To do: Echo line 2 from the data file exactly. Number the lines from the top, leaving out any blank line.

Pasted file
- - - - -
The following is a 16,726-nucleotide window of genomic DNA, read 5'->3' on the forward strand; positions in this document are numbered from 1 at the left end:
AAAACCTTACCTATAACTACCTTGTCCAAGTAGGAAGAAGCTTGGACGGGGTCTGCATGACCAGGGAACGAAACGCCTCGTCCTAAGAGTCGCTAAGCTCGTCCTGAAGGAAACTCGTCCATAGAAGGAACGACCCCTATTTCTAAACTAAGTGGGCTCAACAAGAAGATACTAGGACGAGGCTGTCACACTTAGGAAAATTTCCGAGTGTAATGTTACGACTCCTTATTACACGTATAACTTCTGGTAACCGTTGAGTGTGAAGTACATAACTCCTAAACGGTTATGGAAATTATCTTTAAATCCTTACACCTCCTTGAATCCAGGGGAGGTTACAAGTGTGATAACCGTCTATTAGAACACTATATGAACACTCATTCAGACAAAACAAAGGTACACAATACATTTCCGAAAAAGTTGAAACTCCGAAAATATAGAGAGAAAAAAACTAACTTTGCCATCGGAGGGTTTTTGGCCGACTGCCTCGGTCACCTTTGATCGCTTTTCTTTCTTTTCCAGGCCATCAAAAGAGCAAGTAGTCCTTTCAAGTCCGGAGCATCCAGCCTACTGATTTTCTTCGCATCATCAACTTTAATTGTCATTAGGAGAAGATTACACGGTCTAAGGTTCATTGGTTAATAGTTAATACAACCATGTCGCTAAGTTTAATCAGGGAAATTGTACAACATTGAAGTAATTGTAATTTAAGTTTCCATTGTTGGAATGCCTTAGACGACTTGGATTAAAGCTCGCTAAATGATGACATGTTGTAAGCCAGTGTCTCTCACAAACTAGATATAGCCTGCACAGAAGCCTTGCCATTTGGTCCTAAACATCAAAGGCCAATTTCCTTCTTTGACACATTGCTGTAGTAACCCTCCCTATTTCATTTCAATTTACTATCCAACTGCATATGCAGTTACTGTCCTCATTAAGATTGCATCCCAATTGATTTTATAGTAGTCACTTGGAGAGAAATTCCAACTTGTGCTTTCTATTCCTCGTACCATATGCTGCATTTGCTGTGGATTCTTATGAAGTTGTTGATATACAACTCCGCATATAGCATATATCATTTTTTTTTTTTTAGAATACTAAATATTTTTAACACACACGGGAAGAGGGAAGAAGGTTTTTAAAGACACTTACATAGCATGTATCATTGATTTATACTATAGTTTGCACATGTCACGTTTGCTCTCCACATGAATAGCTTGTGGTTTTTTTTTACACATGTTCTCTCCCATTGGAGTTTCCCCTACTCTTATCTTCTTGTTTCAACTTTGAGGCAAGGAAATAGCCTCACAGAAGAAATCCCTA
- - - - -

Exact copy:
AAAACCTTACCTATAACTACCTTGTCCAAGTAGGAAGAAGCTTGGACGGGGTCTGCATGACCAGGGAACGAAACGCCTCGTCCTAAGAGTCGCTAAGCTCGTCCTGAAGGAAACTCGTCCATAGAAGGAACGACCCCTATTTCTAAACTAAGTGGGCTCAACAAGAAGATACTAGGACGAGGCTGTCACACTTAGGAAAATTTCCGAGTGTAATGTTACGACTCCTTATTACACGTATAACTTCTGGTAACCGTTGAGTGTGAAGTACATAACTCCTAAACGGTTATGGAAATTATCTTTAAATCCTTACACCTCCTTGAATCCAGGGGAGGTTACAAGTGTGATAACCGTCTATTAGAACACTATATGAACACTCATTCAGACAAAACAAAGGTACACAATACATTTCCGAAAAAGTTGAAACTCCGAAAATATAGAGAGAAAAAAACTAACTTTGCCATCGGAGGGTTTTTGGCCGACTGCCTCGGTCACCTTTGATCGCTTTTCTTTCTTTTCCAGGCCATCAAAAGAGCAAGTAGTCCTTTCAAGTCCGGAGCATCCAGCCTACTGATTTTCTTCGCATCATCAACTTTAATTGTCATTAGGAGAAGATTACACGGTCTAAGGTTCATTGGTTAATAGTTAATACAACCATGTCGCTAAGTTTAATCAGGGAAATTGTACAACATTGAAGTAATTGTAATTTAAGTTTCCATTGTTGGAATGCCTTAGACGACTTGGATTAAAGCTCGCTAAATGATGACATGTTGTAAGCCAGTGTCTCTCACAAACTAGATATAGCCTGCACAGAAGCCTTGCCATTTGGTCCTAAACATCAAAGGCCAATTTCCTTCTTTGACACATTGCTGTAGTAACCCTCCCTATTTCATTTCAATTTACTATCCAACTGCATATGCAGTTACTGTCCTCATTAAGATTGCATCCCAATTGATTTTATAGTAGTCACTTGGAGAGAAATTCCAACTTGTGCTTTCTATTCCTCGTACCATATGCTGCATTTGCTGTGGATTCTTATGAAGTTGTTGATATACAACTCCGCATATAGCATATATCATTTTTTTTTTTTTAGAATACTAAATATTTTTAACACACACGGGAAGAGGGAAGAAGGTTTTTAAAGACACTTACATAGCATGTATCATTGATTTATACTATAGTTTGCACATGTCACGTTTGCTCTCCACATGAATAGCTTGTGGTTTTTTTTTACACATGTTCTCTCCCATTGGAGTTTCCCCTACTCTTATCTTCTTGTTTCAACTTTGAGGCAAGGAAATAGCCTCACAGAAGAAATCCCTA